CAMPING: Myron B. Hodge City Park, 850-962-5486, 220 Park Avenue, Sopchoppy FL. Campsites along the Sopchoppy River, $15. Bathhouse and riverside swings, nature trail. Can accomodate tents or campers. Call ahead for reservations or contact them by email.
The Oak Park trailhead is 6.3 miles north of Sopchoppy. From downtown Sopchoppy, follow Railroad Avenue north. Entering the rural community of Oak Park, it becomes Oak Park Road, which turns to dirt (and becomes FR 365) as it enters the Apalachicola National Forest. Once you’re on the dirt road, turn left at FR 343. After the road crosses the Sopchoppy River, there is an enormous trailhead parking area on the right side of the road.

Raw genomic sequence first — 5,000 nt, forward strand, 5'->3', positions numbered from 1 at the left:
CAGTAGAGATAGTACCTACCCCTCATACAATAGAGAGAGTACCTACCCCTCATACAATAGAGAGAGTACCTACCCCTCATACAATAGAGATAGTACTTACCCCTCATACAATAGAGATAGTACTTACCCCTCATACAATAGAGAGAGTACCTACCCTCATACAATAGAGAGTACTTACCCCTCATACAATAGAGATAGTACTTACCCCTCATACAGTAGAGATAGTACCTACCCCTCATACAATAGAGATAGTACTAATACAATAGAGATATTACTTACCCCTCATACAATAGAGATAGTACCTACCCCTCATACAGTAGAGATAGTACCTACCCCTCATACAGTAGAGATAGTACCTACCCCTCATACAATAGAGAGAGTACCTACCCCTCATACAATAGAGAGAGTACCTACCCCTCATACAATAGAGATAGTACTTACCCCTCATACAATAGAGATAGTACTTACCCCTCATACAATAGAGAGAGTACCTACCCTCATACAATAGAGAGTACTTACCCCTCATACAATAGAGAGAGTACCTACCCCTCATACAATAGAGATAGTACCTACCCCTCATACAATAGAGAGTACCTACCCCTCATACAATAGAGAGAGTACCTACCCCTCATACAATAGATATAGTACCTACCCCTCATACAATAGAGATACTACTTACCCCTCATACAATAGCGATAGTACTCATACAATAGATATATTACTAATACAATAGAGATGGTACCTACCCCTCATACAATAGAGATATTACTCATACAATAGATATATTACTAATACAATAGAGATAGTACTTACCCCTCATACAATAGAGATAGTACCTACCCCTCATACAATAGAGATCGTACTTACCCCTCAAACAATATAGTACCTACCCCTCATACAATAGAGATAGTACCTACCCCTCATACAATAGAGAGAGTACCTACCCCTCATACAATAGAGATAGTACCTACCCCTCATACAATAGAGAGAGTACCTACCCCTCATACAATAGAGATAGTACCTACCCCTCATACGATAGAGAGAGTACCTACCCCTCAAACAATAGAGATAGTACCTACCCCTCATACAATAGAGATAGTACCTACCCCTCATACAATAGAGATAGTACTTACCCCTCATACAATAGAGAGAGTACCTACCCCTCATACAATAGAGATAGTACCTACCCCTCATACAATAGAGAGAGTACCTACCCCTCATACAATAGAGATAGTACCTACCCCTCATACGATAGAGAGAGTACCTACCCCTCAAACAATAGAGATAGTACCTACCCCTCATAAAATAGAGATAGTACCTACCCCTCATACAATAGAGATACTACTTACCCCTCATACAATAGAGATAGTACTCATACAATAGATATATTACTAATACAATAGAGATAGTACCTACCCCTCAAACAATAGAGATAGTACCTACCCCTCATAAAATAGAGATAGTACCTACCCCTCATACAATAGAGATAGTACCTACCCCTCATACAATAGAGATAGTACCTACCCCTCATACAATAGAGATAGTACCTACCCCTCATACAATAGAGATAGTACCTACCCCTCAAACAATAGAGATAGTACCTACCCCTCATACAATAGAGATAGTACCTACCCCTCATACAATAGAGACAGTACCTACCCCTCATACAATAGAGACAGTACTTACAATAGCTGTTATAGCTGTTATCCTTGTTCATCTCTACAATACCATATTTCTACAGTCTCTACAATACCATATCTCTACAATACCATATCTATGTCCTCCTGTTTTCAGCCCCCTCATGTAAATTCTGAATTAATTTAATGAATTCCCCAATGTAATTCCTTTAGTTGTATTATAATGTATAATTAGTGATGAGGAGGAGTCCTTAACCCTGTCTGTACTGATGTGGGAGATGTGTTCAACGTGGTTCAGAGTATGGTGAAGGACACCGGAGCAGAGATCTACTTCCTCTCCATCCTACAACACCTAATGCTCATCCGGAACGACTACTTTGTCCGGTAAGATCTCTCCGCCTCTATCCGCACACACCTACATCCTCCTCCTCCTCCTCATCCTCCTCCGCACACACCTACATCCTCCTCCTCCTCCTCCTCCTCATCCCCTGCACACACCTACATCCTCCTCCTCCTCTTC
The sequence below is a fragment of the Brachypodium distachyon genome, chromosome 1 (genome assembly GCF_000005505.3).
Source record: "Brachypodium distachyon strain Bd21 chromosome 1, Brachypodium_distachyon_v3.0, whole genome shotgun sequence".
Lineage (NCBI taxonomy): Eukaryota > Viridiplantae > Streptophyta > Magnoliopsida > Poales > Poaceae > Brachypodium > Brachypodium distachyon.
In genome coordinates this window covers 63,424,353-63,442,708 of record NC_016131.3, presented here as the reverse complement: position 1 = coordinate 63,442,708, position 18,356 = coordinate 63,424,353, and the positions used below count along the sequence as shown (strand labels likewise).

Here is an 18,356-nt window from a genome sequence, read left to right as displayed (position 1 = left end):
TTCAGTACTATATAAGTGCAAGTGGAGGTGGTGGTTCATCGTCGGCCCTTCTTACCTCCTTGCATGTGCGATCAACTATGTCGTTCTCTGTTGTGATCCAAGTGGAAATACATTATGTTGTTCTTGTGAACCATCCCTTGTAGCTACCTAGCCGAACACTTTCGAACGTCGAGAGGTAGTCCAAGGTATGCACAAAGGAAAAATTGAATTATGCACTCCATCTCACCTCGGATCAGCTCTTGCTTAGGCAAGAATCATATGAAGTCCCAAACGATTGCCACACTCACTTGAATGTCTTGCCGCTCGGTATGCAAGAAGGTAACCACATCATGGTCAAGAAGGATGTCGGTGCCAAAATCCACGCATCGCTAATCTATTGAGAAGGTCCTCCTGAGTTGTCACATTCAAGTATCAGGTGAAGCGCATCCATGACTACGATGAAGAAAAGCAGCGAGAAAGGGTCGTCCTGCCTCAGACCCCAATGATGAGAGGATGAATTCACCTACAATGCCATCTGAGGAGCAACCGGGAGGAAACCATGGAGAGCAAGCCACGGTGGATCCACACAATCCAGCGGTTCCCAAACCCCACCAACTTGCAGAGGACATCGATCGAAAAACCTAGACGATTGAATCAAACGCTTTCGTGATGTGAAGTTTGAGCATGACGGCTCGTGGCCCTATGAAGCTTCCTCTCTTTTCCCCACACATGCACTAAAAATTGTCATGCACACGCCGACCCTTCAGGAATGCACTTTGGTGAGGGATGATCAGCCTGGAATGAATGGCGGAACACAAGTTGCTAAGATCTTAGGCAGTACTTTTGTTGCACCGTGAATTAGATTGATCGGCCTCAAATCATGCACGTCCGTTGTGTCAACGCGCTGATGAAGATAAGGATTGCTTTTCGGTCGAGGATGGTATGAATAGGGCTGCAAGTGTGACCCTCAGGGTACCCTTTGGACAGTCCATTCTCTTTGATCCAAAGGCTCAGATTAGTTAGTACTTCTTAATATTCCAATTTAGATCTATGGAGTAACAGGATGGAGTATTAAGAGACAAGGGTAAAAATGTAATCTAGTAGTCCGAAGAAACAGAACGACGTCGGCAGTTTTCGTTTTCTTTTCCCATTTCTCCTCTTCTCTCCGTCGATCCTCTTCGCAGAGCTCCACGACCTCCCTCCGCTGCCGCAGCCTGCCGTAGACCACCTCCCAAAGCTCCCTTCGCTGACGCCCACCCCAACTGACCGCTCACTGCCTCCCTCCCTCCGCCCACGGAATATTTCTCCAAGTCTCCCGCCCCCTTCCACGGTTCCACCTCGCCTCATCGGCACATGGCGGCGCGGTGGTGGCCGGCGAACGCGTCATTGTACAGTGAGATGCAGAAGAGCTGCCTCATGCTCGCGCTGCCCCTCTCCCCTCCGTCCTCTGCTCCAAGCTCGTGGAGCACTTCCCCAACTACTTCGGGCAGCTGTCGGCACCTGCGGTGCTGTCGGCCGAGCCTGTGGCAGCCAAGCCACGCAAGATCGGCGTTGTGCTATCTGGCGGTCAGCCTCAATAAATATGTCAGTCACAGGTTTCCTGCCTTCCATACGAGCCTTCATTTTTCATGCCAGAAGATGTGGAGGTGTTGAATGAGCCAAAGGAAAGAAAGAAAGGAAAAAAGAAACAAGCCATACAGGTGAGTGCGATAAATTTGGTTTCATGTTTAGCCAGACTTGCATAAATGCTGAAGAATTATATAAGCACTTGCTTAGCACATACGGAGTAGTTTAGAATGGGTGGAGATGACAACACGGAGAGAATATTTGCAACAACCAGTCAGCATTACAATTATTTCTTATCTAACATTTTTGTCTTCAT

The FR 329 trailhead is along the edge of the Bradwell Bay Wilderness and can be difficult to get to at times, depending on road conditions. Avoid driving through mud puddles on these forest roads as there is no way to gauge depth. Follow the above directions, but don’t turn onto FR 343. Instead, continue straight north another 0.9 mile and bear left onto FR 349, leaving Oak Park Road. Continue 1.8 miles to a T intersection with FR 348. Turn left. Drive another 0.6 mile to the turnoff for FR 329. Turn left and cross the highway bridge (Martian Bridge) over the Sopchoppy River. The trailhead is on the right after 0.4 miles, and has a small parking area.